A Bolivian conservation biologist has recently begun recruiting indigenous South American people as “parabiologists” to save the ecosystems of a huge region of South American forests.
Erika Cuéllar Soto, a Bolivian conservation biologist, has recently begun recruiting indigenous South American people as “parabiologists” in an effort to save the ecosystems of Gran Chaco, a huge region of South American forests and natural plains known for its outstanding beauty.
Soto talked about the struggles that the area of Gran Chaco has seen due to industrialization, with populations of jaguars, armadillos, guanacos and giant anteaters struggling.
However, according to National Geographic, she’s looking to train local indigenous people in conservation techniques:
“To preserve the Gran Chaco, Cuéllar has recruited Indigenous residents to be ‘parabiologists.’ They’re like paramedics, she says, but for ecosystems. Cuéllar’s training program helps Gran Chaco locals develop skills they can use as professional conservation biologists. ’For me, there is no other way to achieve long-term conservation,’ she says.”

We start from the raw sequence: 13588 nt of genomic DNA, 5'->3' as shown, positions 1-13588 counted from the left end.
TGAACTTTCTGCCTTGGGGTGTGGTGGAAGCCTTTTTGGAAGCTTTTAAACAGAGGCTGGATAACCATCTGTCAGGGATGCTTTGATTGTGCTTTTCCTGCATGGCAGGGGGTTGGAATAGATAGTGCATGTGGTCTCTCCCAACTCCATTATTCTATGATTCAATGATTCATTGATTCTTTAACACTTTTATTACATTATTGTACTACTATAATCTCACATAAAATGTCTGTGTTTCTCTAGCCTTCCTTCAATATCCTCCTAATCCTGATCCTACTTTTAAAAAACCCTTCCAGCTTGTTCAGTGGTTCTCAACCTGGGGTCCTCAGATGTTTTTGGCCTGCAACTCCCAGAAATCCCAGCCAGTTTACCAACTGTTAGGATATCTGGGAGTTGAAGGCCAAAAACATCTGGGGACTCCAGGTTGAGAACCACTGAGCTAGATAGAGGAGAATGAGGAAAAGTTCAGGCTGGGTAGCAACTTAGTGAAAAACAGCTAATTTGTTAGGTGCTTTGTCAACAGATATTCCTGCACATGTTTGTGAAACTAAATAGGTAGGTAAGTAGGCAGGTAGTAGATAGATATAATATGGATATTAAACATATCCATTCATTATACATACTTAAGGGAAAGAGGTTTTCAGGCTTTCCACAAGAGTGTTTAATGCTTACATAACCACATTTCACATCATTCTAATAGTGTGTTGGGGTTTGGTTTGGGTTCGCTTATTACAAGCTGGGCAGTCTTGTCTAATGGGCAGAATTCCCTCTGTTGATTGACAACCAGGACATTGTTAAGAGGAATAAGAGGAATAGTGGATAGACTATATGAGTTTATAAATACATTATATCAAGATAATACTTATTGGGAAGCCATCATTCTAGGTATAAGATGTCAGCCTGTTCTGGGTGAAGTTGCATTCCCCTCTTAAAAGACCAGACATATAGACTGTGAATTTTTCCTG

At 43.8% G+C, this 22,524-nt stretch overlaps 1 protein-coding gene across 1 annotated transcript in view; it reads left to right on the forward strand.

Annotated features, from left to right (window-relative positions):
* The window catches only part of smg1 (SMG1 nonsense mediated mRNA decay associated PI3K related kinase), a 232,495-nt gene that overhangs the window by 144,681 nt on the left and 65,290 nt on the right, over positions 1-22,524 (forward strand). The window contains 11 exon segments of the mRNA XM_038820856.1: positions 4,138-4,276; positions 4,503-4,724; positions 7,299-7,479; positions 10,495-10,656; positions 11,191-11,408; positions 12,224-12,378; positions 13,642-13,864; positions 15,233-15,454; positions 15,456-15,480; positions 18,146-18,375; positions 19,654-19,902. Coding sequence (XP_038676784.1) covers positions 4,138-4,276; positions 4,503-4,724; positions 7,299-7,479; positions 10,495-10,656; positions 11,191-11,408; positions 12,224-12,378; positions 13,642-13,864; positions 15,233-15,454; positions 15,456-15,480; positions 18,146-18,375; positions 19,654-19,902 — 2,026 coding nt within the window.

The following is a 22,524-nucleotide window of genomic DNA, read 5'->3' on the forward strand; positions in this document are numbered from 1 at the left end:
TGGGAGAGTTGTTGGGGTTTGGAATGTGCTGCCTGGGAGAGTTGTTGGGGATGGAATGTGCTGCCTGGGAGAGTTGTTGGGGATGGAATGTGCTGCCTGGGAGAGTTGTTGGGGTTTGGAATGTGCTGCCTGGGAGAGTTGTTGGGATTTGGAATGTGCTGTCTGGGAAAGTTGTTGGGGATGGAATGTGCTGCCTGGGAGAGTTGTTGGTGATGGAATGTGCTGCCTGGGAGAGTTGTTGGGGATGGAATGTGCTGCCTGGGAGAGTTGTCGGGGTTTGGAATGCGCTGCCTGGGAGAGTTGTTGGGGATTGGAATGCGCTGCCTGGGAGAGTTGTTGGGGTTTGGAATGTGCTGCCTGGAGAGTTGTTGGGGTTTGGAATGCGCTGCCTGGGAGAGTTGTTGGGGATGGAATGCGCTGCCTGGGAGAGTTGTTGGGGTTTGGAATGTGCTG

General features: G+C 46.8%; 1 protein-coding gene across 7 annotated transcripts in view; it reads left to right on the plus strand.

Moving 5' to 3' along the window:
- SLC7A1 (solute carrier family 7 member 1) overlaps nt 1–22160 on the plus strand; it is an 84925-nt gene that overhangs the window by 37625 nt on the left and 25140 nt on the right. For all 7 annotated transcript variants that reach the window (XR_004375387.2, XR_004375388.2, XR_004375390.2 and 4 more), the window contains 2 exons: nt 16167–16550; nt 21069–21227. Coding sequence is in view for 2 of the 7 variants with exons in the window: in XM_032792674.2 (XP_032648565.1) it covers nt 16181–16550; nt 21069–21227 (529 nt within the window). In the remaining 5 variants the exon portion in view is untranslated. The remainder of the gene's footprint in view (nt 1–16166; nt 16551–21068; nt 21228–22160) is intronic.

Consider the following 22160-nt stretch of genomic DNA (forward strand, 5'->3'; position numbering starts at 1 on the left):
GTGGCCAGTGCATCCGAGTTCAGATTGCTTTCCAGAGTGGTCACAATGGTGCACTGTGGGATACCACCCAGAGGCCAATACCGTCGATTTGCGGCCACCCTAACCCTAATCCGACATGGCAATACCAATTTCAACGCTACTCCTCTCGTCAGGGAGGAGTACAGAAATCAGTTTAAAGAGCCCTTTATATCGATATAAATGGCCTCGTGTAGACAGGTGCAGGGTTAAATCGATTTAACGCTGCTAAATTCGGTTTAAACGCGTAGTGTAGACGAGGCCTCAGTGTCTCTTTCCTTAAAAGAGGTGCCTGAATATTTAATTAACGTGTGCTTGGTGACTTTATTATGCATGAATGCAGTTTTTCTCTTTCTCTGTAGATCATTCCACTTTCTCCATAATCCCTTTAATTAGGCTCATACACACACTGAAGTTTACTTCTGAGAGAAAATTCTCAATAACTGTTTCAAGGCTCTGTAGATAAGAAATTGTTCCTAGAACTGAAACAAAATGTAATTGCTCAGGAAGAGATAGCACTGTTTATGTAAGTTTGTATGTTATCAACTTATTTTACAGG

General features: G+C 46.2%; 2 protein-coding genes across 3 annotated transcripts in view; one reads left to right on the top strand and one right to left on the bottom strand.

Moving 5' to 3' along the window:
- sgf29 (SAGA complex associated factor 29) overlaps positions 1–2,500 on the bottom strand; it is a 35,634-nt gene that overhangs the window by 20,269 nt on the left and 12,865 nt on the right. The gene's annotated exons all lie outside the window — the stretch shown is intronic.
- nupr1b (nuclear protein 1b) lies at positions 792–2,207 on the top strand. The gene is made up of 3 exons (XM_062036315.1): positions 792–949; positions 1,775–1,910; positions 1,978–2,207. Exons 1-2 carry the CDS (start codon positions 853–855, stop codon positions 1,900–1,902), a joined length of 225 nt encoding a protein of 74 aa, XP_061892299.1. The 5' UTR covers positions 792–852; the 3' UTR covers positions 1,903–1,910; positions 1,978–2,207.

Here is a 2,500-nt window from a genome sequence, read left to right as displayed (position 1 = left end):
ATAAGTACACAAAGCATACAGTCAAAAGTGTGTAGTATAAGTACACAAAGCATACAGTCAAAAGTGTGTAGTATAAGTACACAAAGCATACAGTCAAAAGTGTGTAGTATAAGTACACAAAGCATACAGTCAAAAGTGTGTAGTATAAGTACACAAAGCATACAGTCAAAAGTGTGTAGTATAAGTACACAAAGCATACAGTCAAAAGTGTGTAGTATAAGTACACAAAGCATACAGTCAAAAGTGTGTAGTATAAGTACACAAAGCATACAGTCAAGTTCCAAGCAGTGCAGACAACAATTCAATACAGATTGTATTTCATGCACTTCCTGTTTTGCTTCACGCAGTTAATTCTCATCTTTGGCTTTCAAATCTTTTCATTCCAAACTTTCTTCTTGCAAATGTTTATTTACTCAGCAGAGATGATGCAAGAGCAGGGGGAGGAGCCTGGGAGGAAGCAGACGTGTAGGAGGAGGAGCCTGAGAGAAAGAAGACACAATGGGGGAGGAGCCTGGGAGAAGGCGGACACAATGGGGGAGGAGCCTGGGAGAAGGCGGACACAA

The report doesn’t go into much detail about the methods and techniques she’s using to train these “parabiologists,” but it seems like a sensible choice to recruit native peoples for this kind of job.
Ultimately, they know how the land works very well and they obviously have a vested interest in keeping local ecosystems running.
From what I can gather, the main duties revolve around controlling fires and monitoring wildlife activity to keep an eye out for dwindling species.
We wish Erika luck on her mission to protect the beautiful stretches of Gran Chaco!